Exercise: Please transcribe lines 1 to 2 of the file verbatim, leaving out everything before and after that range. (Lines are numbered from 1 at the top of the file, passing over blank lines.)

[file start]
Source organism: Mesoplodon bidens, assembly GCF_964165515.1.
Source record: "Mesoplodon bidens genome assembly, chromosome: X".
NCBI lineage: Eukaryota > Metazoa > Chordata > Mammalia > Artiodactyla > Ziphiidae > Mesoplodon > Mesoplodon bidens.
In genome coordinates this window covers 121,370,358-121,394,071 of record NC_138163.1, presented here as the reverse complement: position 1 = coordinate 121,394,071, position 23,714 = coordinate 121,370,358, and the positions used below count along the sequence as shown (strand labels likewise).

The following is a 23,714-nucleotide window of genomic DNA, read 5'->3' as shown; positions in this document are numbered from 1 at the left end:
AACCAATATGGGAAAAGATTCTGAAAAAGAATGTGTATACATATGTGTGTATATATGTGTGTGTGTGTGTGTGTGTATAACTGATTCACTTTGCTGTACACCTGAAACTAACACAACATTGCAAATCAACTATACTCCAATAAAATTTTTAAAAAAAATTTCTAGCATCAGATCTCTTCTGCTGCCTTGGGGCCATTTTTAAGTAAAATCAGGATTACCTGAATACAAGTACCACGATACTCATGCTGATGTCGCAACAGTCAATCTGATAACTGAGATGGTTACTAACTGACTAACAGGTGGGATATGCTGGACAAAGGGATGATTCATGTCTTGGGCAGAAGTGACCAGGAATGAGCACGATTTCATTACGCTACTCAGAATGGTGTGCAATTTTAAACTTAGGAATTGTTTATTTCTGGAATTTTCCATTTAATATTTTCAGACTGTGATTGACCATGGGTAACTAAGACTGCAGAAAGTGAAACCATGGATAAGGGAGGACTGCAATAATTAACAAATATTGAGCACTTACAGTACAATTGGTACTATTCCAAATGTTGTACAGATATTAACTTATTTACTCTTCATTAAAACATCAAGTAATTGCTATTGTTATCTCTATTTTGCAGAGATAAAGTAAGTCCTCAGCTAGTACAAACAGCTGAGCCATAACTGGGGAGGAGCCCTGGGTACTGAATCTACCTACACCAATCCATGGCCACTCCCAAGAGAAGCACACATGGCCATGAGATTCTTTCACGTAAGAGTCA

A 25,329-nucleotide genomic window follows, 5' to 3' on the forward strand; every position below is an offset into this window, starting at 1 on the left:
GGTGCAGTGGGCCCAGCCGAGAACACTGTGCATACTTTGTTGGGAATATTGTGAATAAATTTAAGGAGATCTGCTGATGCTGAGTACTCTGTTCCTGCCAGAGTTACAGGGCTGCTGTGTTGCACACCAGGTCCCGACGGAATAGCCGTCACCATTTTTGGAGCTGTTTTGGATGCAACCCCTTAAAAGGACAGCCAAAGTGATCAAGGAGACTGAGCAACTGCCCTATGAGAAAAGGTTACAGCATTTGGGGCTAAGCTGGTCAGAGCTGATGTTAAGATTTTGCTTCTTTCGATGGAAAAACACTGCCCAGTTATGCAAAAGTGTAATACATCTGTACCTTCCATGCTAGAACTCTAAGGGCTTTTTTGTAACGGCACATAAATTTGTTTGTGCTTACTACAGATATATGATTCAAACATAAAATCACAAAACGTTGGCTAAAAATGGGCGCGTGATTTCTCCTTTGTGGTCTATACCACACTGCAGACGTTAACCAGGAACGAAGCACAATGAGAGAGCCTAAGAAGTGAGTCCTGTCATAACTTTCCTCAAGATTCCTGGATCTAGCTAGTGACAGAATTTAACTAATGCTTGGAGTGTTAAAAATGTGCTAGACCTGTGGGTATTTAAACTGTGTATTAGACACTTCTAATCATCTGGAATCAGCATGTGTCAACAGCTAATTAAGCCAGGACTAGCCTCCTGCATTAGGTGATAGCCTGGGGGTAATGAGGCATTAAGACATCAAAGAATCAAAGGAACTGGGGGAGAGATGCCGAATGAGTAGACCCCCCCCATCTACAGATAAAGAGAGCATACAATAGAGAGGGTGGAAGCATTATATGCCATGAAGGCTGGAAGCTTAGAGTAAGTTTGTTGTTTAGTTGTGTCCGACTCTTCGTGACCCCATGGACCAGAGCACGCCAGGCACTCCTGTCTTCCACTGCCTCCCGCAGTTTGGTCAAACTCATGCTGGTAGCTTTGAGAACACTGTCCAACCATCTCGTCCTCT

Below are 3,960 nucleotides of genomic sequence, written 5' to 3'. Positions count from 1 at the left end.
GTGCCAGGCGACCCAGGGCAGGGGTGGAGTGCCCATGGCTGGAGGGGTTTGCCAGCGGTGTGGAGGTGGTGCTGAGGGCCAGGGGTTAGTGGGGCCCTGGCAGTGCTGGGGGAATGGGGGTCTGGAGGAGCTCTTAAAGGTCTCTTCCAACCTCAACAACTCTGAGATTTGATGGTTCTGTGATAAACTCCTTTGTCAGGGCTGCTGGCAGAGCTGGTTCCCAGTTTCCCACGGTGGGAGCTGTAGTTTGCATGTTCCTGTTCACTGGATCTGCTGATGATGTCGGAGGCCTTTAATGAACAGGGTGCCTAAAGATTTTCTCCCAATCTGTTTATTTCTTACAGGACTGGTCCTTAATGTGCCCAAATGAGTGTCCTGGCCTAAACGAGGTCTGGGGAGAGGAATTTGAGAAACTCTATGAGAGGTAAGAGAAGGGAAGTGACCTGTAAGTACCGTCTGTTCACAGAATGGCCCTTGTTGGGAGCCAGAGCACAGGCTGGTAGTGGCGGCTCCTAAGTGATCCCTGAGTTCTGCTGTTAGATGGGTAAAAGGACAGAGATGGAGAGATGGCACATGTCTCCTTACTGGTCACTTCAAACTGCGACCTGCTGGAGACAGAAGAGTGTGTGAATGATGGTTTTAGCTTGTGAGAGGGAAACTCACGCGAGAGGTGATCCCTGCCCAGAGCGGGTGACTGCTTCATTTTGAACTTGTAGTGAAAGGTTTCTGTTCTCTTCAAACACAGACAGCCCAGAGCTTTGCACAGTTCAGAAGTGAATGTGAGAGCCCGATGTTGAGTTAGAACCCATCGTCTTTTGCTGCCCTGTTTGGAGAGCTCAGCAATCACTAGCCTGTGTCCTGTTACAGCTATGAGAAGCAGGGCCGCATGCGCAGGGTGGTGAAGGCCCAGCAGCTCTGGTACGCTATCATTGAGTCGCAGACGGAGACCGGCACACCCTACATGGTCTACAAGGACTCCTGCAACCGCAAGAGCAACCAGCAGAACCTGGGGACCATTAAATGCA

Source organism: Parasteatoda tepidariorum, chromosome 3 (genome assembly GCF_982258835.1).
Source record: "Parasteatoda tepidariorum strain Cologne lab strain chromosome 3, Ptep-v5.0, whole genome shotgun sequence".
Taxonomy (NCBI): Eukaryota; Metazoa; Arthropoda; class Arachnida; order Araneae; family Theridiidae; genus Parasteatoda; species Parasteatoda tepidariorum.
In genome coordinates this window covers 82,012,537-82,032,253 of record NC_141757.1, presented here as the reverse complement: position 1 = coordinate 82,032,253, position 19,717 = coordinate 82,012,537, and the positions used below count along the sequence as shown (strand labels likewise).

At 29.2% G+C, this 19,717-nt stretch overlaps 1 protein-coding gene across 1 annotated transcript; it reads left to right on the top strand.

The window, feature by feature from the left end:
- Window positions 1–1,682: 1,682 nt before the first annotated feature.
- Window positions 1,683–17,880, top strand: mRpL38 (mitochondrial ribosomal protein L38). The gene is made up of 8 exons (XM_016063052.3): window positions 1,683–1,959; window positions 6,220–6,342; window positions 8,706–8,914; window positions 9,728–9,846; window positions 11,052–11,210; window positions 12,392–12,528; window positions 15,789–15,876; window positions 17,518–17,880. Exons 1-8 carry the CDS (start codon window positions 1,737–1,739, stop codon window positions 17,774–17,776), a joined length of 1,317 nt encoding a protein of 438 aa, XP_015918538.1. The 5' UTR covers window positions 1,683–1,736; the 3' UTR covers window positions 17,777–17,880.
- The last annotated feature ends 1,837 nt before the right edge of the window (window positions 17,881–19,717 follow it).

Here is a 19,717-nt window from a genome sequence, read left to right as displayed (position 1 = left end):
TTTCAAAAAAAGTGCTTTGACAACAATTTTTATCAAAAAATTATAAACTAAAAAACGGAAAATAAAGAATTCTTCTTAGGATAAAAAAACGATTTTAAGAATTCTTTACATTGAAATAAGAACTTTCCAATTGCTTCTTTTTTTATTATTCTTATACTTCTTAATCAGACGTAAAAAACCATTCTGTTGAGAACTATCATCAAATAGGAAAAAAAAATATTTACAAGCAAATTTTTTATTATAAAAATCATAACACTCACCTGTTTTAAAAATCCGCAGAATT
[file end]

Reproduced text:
Source organism: Mesoplodon bidens, assembly GCF_964165515.1.
Source record: "Mesoplodon bidens genome assembly, chromosome: X".